My new apartment was supposed to have wifi, but the signal was really weak, so I plugged in the ethernet cable, opened up Firefox on my laptop and waited… and waited… and waited… It was ridiculously slow; I mean it was practically useless.

I spent almost an hour waiting to get the Royal Mail website to load, put in my tracking number to track my letter, which was at ‘kantor pos’ in Tajung Duren, then for Google Translate to tell me that ‘kantor pos’ is actually the word for post office in Bahasa, then to do a search for the place, which seemed to be very close. With all that done, I was finally good to go.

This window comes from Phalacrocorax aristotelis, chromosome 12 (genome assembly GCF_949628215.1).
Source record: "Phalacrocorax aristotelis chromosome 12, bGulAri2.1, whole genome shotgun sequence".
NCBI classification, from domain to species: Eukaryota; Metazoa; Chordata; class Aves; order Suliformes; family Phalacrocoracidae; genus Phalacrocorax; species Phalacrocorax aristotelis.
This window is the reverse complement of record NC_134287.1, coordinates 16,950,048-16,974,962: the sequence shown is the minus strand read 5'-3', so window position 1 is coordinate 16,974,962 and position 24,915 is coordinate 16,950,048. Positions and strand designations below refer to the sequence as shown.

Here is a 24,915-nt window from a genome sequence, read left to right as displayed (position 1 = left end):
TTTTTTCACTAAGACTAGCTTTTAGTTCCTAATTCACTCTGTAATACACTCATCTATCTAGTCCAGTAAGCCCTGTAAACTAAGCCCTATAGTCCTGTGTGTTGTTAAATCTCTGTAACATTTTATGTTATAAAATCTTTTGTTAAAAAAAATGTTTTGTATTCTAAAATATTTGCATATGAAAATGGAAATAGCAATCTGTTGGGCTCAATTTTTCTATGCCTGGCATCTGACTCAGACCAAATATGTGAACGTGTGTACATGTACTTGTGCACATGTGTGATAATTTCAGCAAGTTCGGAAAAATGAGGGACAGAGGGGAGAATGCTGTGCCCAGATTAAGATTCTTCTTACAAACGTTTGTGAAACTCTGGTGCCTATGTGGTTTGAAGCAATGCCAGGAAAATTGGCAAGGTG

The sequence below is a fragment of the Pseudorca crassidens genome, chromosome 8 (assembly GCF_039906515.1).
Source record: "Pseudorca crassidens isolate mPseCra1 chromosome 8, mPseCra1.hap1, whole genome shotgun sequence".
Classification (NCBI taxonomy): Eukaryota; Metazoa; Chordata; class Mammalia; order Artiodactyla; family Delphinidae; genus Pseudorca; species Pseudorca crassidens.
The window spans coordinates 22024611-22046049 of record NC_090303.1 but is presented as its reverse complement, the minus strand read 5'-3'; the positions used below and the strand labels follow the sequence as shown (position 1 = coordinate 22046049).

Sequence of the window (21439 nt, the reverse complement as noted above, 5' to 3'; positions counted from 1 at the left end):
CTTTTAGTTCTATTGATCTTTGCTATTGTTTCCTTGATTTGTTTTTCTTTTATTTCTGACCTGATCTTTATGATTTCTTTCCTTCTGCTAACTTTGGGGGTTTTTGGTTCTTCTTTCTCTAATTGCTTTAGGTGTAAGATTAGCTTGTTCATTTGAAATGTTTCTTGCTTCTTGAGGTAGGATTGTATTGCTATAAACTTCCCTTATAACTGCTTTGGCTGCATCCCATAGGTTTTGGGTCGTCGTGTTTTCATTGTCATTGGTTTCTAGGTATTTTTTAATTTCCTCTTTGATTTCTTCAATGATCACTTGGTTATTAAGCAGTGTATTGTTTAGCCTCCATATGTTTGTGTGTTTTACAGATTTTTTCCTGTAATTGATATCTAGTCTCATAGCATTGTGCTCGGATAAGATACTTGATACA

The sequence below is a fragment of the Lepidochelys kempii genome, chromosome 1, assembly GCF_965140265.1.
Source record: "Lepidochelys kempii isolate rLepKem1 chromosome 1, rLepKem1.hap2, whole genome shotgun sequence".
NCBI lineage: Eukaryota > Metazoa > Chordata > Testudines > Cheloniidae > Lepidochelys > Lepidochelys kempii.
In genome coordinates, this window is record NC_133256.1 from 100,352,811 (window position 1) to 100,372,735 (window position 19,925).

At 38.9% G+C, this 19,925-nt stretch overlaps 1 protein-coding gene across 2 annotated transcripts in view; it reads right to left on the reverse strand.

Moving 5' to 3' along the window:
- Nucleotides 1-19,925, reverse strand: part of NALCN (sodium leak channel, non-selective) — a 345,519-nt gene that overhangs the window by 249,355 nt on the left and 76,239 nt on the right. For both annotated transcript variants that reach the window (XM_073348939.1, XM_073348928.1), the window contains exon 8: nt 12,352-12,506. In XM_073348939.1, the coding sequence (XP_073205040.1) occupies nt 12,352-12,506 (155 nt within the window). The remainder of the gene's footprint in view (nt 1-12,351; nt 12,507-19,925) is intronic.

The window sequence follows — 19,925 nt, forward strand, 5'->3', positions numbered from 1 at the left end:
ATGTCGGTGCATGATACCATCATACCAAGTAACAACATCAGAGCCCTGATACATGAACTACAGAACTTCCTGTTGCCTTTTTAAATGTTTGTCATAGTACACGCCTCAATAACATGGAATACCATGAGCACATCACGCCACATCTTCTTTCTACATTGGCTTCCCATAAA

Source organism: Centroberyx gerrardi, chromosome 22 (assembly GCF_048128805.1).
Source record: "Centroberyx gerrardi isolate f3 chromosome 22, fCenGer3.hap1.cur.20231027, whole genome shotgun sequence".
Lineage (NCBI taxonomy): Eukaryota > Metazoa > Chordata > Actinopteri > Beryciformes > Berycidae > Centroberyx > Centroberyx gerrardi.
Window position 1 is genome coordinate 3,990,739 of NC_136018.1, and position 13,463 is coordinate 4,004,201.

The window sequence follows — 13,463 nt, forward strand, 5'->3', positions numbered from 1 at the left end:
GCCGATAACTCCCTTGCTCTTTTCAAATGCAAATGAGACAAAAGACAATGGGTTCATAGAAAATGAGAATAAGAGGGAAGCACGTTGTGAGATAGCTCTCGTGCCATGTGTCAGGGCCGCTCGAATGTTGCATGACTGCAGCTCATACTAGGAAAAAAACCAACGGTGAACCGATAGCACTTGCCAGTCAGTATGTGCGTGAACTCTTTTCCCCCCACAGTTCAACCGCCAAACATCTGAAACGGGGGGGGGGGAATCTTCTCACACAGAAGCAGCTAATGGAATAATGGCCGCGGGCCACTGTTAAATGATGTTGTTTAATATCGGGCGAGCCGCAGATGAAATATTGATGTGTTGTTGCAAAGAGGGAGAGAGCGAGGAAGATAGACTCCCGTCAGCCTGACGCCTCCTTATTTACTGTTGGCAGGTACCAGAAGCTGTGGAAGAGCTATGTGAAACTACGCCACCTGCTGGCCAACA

I used the Google navigator on my phone to get the location of the kantor pos, which seemed to be in the middle of a space behind the Taman Anggrek mall, so I went on to the street to get an ojek driver to take me there. I showed the driver the location on my phone and he pointed to the Taman Anggrek mall. Then I remembered, I had already been to a mail carrier company in there the week before to ask them if they had received anything for me from Royal Mail, which they hadn’t. So I explained to the ojek driver as best I could that I was looking for a “kantor pos” to collect a letter from England. Fortunately, he knew a little English and seemed to know where to go. He gave me the spare helmet that all ojek drivers have for their customers. I reluctantly pulled the sweaty headgear over my head. I fumbled with the knotted chinstrap for a while before the driver adjusted and fastened it for me. I then got on the back of his bike and we headed toward Tanjung Duren.